- Associated Press - Monday, March 27, 2017

SPEARFISH, S.D. (AP) - It has been located in four buildings in Spearfish over its more than 40 years in operation, and the Knothole continues to draw customers from around the area seeking its inventory of more than 30,000 products dedicated to various arts and crafts.

“My grandkids have grown up in here,” owner Lana Wenzel said, describing the business’s four decades of operation.

Wenzel explained that she participated in 4-H and enjoyed arts and crafts and was often ordering supplies for these pursuits, and ironically, shortly before her husband, Terry, began to look for a building to locate his business, T and W Electronics (now T and W Appliances), he told her not to order any more arts and crafts supplies until she had used up what she already had. However, soon after, he took her to look at a possible business to buy that would keep her regularly ordering such supplies.

The Black Hills Pioneer (https://bit.ly/2nNAgvk ) reports that the arts and crafts store first opened in 1976 on the south side of West Hudson Street in downtown Spearfish. It was started by Bert Anderson, and when the Wenzels leased the building that October, Anderson sold them the store. The Knothole remained at that location for about seven years before the Wenzels bought a building across the street, 126 W. Hudson St., where the Bay Leaf Café currently resides. After some years, the Wenzels then bought the building at 714 N. Main St., where the St. Vincent de Paul Thrift Store is now located, and the Knothole remained at that location for about 15 years.

“We’ve been in this building now 10 years this fall. It’s hard to believe,” Wenzel said of the current location at 947 E. Colorado Blvd. She said that her three children told her during each of the moves that it was the last time they would help move all of the inventory, and the final move took 15 people seven days to completely empty the Main Street building, since it required moving all of the merchandise, as well as all of the shelving and storage in the basement.

Wenzel, who was born and raised in Nebraska, went to business school to become an executive secretary and then took a job with Boeing. She said she “moved with the missiles” in this capacity, working out of Cheyenne, Wyoming, which is near the Francis E. Warren Air Force Base; Ellsworth Air Force Base; and Minot Air Force Base in North Dakota. She met her husband in Sturgis, and after they got married, they worked in Sturgis for a time before starting their own businesses.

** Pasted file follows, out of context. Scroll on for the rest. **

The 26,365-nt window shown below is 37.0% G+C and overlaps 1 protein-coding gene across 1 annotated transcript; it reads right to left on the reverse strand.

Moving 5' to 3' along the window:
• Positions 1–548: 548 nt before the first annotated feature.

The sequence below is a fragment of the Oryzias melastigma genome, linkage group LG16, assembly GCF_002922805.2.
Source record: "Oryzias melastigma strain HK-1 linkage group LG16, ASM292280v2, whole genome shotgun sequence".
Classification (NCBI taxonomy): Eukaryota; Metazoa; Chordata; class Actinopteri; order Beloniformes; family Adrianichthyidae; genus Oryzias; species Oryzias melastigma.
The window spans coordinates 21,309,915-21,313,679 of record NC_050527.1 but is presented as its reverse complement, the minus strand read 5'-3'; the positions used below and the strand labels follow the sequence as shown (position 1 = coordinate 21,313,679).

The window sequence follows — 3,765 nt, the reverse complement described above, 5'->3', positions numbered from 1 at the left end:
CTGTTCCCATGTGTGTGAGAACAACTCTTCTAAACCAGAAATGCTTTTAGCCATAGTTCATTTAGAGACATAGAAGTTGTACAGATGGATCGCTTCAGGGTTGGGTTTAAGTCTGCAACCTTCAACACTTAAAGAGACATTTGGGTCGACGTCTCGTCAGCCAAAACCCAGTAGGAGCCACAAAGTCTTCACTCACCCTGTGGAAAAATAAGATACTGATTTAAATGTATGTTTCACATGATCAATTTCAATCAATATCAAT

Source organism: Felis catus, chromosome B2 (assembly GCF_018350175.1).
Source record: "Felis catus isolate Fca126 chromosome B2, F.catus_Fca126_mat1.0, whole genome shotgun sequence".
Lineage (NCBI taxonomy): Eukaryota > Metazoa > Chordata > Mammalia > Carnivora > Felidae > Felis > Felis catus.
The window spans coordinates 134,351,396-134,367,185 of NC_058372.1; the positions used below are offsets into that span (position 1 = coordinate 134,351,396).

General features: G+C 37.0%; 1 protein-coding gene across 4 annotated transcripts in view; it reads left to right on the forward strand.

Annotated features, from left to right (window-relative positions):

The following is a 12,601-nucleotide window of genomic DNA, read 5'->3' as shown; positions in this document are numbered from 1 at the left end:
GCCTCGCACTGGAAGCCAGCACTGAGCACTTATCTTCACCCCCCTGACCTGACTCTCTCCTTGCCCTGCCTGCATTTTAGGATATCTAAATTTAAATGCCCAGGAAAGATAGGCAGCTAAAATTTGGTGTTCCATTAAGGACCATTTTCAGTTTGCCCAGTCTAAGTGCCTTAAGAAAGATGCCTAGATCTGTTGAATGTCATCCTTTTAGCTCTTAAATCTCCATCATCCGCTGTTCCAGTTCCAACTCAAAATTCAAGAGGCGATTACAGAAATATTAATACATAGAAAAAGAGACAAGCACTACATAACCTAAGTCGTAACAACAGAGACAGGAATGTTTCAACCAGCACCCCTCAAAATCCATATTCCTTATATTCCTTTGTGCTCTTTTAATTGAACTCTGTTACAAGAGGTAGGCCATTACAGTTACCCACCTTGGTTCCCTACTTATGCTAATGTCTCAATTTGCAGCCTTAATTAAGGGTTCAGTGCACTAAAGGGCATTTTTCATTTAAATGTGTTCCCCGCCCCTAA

“We’ve been self-employed ever since,” Wenzel said.

She described that when she first started in the business, macramé, the art of knotting cord or string in patterns to make decorative articles, was the big thing, and she still sells items for the craft. Wenzel also remembers being able to walk around the store at its first location and be able to know, just by looking, what was missing and needed to be ordered. Back then, she wrote down all of the numbers for the items and called in her orders. But as the business grew, she would spend hours on the telephone calling in the order.

“And that’s why I have a computer system,” she said of the current location, which has an inventory of more than 30,000 items. The system allows her to do all of the ordering online.

Her husband, sister, children, and grandchildren are familiar with helping in the store, and about a year and a half ago, her oldest son - whom Wenzel remembers working in the store when he was 6 years old - came onboard to learn the business, with the intent to keep it going “another 40 years,” Wenzel said.

Just as generations of the family have grown up in the business, generations of customers continue to frequent the Knothole, and Wenzel said that the store’s variety, as well as friendly, helpful customer service, keeps people coming back.

“Because we know how to do a lot of things, we can help them if they have problems,” she said, describing that she crochets, quilts, and scrapbooks; her sister knits; they both know how to sew; and they have experience with the merchandise, allowing them to provide answers to questions customers bring in as they work on projects.

“Between us, we figure out everything else,” Wenzel added.

In more than 40 years in the business, Wenzel couldn’t come up with just one favorite part of it. She enjoys keeping up with all of the new crafts, getting to travel to arts and crafts conventions around the country to see the newest items on the market and the current trends, and she and her son are headed to Las Vegas this week for such a convention.

The most popular items she sells these days include those for quilting, beading, and scrapbooking, and Wenzel creates the scrapbooking items showcasing local places, events, and more available in the Knothole.

In her free time, Wenzel enjoys crocheting and quilting.

“I’ve done pretty much any kind of craft,” she said, adding that since she is generally in the store seven days a week, she doesn’t have much free time.

Her hope for the Knothole is to keep it running.

“I think it’s (an arts and crafts store is) needed around here,” she said, describing that she often hears from customers that they’ve searched for items in Rapid City but can’t find what they’re looking for. “They know I have it here. . As you see, we have a lot of (merchandise).”


Information from: Black Hills Pioneer, https://www.bhpioneer.com

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